Nora has been a volunteer with the WSA since becoming a Board member in the early 90’s and has always been involved on a local level, helping to organize social gatherings and local conferences in Buffalo, NY and in the Philadelphia area. Like most of us, Nora first attended conventions as a parent at our meetings in Chicago and San Diego.  It wasn't long before she was helping at many more, including Grand Rapids, Dearborn, Long Beach, Anaheim, Columbus, and Baltimore. She remembers the early days, working with WSA staff member Anne Tipton on paper registrations.  This year, Nora quickly learned our new mobile system and trained her volunteers to ensure great results.

Registration is a critical position at a convention.  That is where everyone goes with questions of all types. Nora works in communications and we are thrilled to have her expertise in this important role to help ensure that our convention attendees have a good experience. Thank you Nora!  We know that everyone in good hands with you and your team “manning the desk.”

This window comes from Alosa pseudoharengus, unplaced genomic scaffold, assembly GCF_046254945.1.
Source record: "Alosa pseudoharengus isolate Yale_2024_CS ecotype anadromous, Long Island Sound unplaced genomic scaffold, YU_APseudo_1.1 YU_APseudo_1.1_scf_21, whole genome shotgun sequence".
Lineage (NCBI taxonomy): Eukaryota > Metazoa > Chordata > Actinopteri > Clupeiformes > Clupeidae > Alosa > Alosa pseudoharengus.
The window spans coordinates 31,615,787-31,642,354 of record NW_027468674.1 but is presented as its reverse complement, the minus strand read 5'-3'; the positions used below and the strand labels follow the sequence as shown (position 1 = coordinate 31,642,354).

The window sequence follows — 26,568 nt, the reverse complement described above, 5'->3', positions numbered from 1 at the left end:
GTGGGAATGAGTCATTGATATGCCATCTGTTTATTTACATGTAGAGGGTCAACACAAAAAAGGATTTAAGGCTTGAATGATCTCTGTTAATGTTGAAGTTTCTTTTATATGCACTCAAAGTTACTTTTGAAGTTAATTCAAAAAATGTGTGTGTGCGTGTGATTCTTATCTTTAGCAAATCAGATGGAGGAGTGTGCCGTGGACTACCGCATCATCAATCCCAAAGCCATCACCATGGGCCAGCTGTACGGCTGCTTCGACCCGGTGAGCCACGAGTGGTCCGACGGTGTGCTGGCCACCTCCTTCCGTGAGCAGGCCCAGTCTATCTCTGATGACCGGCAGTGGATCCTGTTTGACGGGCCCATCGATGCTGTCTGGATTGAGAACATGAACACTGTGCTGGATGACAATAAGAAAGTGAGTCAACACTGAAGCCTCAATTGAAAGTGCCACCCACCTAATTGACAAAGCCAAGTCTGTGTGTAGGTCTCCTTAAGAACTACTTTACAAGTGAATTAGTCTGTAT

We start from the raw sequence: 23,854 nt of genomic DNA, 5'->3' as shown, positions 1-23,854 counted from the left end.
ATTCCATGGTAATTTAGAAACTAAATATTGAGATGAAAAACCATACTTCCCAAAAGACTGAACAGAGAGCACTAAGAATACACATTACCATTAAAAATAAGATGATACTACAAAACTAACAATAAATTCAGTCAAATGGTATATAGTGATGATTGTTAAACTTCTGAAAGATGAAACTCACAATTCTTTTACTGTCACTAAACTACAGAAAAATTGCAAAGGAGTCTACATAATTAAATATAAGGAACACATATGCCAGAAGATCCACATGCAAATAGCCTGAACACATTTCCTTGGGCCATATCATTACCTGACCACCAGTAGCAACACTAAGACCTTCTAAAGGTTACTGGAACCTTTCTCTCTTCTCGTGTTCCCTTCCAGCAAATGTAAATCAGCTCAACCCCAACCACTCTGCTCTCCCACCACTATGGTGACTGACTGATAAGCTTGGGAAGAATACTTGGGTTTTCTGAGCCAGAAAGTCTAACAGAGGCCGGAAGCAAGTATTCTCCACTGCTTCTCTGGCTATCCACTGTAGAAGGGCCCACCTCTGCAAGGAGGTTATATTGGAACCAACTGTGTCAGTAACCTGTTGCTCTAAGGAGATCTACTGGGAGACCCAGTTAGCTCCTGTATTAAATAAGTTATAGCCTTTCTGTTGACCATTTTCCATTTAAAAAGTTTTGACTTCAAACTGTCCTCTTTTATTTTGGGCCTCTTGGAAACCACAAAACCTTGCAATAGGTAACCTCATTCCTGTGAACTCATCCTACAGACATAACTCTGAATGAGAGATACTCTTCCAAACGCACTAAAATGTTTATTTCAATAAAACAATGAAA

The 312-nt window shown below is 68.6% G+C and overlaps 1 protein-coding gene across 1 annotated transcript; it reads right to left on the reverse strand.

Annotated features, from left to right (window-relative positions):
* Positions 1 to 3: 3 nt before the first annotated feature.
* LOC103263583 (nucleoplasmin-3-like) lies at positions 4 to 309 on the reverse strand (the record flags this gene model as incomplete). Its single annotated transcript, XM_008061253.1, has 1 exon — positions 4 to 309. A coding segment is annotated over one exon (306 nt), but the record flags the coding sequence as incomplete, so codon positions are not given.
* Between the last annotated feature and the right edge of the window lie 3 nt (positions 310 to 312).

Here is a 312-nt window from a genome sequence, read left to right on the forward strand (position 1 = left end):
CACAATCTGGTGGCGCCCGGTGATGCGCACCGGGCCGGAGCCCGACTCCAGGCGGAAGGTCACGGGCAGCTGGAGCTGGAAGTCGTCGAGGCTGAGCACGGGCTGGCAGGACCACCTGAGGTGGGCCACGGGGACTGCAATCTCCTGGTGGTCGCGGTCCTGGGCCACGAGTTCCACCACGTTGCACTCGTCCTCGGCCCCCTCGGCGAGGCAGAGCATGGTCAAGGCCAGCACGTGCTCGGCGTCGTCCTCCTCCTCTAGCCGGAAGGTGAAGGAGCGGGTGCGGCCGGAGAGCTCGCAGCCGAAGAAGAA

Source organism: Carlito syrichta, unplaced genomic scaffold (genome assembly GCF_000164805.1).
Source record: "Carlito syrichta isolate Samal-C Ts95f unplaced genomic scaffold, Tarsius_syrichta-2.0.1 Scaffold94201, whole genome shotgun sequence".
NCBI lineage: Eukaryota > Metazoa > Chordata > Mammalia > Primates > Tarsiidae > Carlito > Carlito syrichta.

Dr. Ursula Bellugi

After nearly forty-eight years at the Salk Institute for Biological Studies, Dr. Ursula Bellugi, special friend to the WSA, individuals with Williams syndrome, and the research community at large, has retired. The closing of the Laboratory for Cognitive Neuroscience last month has signaled the end of an era. 
 
Dr. Bellugi’s contributions to the research community were vast and her research on Williams syndrome has changed the future for our sons and daughters. The WSA will greatly miss partnering with Dr. Bellugi to solve the mysteries of Williams syndrome.
 
Thirty-five years ago, Williams syndrome was often characterized as the “cocktail party syndrome” – researchers seemed to feel that the most notable aspect of our children was that they were shallow – great at conversation openers like “Hi, how are you”!  “I love your dress,” or “you look beautiful tonight”! but with little ability for more meaningful communication. The balance of those early reports on Williams syndrome described “mental retardation” and many other limitations, with little or no mention of strengths; and gave parents of newly diagnosed children very little hope.